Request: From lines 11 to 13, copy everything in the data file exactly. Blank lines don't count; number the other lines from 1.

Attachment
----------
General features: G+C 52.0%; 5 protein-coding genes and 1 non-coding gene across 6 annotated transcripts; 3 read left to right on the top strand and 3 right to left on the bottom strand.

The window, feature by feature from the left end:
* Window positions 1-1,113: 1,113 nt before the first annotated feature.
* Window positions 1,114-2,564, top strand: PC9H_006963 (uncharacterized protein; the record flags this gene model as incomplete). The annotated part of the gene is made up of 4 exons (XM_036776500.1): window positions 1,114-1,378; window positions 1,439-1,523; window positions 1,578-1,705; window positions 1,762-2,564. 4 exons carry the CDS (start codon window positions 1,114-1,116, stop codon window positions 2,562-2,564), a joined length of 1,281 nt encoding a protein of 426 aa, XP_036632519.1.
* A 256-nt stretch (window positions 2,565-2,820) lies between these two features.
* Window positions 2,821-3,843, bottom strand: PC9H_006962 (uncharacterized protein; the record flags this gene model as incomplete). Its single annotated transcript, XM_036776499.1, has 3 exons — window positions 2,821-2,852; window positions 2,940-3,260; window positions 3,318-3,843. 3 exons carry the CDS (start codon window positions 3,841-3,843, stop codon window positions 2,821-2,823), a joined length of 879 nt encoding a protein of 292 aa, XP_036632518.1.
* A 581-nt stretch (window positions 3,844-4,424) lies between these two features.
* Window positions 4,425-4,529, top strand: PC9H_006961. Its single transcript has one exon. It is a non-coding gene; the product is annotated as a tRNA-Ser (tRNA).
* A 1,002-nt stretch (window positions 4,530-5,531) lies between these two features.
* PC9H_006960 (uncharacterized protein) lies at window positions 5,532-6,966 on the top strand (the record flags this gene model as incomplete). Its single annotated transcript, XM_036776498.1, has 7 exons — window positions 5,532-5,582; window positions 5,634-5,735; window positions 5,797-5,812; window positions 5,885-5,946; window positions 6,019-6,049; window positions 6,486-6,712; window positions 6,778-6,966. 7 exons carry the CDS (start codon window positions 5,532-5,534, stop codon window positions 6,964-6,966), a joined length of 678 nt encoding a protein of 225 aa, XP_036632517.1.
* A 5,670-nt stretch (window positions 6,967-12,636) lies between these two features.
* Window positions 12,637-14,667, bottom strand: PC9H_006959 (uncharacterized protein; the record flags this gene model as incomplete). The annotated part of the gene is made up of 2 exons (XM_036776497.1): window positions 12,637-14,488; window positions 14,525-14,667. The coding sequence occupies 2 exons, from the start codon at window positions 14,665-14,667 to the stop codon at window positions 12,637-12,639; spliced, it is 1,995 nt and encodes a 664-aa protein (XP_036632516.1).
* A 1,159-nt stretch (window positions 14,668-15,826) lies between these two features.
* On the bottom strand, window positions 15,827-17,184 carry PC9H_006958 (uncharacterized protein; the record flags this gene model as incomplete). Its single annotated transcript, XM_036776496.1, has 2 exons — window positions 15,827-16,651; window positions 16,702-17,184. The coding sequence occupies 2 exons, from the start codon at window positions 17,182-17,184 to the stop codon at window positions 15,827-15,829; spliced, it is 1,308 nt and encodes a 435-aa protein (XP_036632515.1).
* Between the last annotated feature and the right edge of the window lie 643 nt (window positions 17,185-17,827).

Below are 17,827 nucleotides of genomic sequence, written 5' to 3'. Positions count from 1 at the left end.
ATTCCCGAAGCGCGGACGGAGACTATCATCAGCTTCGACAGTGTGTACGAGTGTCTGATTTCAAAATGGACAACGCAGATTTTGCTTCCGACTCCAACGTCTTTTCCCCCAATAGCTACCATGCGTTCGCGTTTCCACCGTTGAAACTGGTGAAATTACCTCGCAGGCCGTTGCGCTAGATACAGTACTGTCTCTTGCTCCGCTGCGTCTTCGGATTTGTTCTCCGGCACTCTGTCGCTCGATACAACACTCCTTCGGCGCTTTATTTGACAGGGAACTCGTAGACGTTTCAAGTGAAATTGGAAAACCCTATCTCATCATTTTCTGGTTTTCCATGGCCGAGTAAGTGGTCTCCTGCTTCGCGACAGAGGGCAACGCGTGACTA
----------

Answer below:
* A 5,670-nt stretch (window positions 6,967-12,636) lies between these two features.
* Window positions 12,637-14,667, bottom strand: PC9H_006959 (uncharacterized protein; the record flags this gene model as incomplete). The annotated part of the gene is made up of 2 exons (XM_036776497.1): window positions 12,637-14,488; window positions 14,525-14,667. The coding sequence occupies 2 exons, from the start codon at window positions 14,665-14,667 to the stop codon at window positions 12,637-12,639; spliced, it is 1,995 nt and encodes a 664-aa protein (XP_036632516.1).
* A 1,159-nt stretch (window positions 14,668-15,826) lies between these two features.